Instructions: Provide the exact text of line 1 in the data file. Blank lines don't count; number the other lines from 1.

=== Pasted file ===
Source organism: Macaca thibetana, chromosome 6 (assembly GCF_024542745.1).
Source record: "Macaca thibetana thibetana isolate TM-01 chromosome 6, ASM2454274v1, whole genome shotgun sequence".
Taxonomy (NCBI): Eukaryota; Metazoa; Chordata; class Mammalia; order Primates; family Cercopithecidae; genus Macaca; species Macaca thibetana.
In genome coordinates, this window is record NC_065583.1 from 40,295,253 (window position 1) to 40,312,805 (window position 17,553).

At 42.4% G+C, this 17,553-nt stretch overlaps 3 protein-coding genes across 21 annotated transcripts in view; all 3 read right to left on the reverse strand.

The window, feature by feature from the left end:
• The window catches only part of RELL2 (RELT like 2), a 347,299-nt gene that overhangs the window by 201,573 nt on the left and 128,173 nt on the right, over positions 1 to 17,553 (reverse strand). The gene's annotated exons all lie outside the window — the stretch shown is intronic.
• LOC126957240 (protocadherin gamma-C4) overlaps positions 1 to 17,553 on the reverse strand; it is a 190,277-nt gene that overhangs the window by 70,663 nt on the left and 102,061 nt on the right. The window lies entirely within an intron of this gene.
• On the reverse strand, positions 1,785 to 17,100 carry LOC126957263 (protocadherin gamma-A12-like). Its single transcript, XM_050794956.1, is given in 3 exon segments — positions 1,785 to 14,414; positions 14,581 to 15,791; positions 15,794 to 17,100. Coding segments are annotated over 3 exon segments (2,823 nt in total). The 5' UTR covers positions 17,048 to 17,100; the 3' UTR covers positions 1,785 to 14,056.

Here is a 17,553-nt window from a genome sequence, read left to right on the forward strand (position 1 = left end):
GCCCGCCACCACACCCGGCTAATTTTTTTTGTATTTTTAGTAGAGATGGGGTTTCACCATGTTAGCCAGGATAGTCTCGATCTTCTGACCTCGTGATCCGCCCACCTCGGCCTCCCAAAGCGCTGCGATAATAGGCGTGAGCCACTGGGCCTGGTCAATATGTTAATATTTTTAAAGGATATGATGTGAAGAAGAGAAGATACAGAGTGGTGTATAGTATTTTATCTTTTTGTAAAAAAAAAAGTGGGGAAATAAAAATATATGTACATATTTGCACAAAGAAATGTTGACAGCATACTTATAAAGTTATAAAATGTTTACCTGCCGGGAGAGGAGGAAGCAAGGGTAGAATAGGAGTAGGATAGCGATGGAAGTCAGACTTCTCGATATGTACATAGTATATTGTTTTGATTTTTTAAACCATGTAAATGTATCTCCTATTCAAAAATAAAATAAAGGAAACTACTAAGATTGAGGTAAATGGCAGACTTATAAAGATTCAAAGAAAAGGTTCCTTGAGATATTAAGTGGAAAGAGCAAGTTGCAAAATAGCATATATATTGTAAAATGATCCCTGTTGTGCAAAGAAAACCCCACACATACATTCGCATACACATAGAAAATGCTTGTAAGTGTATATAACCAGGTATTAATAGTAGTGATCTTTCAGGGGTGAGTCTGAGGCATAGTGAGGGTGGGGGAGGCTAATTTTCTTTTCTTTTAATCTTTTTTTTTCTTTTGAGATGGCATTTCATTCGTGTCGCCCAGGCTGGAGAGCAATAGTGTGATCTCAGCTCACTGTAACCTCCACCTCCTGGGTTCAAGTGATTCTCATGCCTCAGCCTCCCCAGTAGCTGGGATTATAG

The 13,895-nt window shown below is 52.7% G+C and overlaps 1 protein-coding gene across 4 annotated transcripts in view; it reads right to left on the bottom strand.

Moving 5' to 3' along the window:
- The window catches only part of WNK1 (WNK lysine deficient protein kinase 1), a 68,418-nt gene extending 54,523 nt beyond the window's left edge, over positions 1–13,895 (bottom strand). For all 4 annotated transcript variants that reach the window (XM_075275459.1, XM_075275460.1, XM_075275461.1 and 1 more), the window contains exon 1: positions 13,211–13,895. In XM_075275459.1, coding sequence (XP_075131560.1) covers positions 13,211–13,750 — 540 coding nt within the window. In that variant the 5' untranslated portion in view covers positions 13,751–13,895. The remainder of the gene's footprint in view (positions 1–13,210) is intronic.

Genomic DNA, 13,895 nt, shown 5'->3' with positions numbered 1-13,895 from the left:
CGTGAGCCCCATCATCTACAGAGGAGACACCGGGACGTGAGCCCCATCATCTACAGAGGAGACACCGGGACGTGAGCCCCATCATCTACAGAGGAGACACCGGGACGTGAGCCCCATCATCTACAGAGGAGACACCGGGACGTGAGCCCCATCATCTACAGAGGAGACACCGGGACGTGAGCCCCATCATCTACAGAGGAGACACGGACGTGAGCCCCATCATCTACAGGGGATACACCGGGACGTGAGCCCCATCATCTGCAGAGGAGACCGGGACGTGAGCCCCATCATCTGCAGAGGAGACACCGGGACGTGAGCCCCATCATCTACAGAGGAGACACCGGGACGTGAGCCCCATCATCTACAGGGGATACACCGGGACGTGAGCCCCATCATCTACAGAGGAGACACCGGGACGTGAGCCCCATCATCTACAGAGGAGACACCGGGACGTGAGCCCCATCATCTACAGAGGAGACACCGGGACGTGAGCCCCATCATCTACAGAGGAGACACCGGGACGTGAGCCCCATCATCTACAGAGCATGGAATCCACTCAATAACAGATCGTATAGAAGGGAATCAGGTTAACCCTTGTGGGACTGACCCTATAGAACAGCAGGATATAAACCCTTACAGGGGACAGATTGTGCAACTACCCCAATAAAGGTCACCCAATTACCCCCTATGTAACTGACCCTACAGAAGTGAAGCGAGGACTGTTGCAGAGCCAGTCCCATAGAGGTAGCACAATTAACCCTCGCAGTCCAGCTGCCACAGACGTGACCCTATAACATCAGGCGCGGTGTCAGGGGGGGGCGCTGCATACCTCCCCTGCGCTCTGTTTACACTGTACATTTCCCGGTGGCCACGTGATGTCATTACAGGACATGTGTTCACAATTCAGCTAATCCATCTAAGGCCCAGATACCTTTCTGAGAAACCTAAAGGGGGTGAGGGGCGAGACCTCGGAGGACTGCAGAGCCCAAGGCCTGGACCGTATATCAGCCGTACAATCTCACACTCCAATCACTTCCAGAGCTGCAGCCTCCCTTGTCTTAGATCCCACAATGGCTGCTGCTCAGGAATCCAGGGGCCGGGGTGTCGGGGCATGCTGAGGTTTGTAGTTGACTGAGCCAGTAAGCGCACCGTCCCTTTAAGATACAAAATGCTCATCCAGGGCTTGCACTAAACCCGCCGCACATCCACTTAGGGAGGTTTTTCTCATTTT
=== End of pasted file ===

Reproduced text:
Source organism: Macaca thibetana, chromosome 6 (assembly GCF_024542745.1).